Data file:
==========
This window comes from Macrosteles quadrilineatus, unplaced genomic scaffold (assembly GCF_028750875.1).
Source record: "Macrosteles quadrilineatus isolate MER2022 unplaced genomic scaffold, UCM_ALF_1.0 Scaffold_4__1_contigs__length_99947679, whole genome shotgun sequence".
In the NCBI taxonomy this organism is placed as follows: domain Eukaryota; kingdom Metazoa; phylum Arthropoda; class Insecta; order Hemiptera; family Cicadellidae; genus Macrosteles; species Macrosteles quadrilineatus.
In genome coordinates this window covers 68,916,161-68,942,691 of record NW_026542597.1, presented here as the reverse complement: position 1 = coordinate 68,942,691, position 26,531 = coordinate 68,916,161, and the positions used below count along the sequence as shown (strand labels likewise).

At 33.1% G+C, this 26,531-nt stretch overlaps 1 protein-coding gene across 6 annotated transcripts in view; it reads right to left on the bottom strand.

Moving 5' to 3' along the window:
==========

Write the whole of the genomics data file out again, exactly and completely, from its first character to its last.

This window comes from Macrosteles quadrilineatus, unplaced genomic scaffold (assembly GCF_028750875.1).
Source record: "Macrosteles quadrilineatus isolate MER2022 unplaced genomic scaffold, UCM_ALF_1.0 Scaffold_4__1_contigs__length_99947679, whole genome shotgun sequence".
In the NCBI taxonomy this organism is placed as follows: domain Eukaryota; kingdom Metazoa; phylum Arthropoda; class Insecta; order Hemiptera; family Cicadellidae; genus Macrosteles; species Macrosteles quadrilineatus.
In genome coordinates this window covers 68,916,161-68,942,691 of record NW_026542597.1, presented here as the reverse complement: position 1 = coordinate 68,942,691, position 26,531 = coordinate 68,916,161, and the positions used below count along the sequence as shown (strand labels likewise).

At 33.1% G+C, this 26,531-nt stretch overlaps 1 protein-coding gene across 6 annotated transcripts in view; it reads right to left on the bottom strand.

Moving 5' to 3' along the window: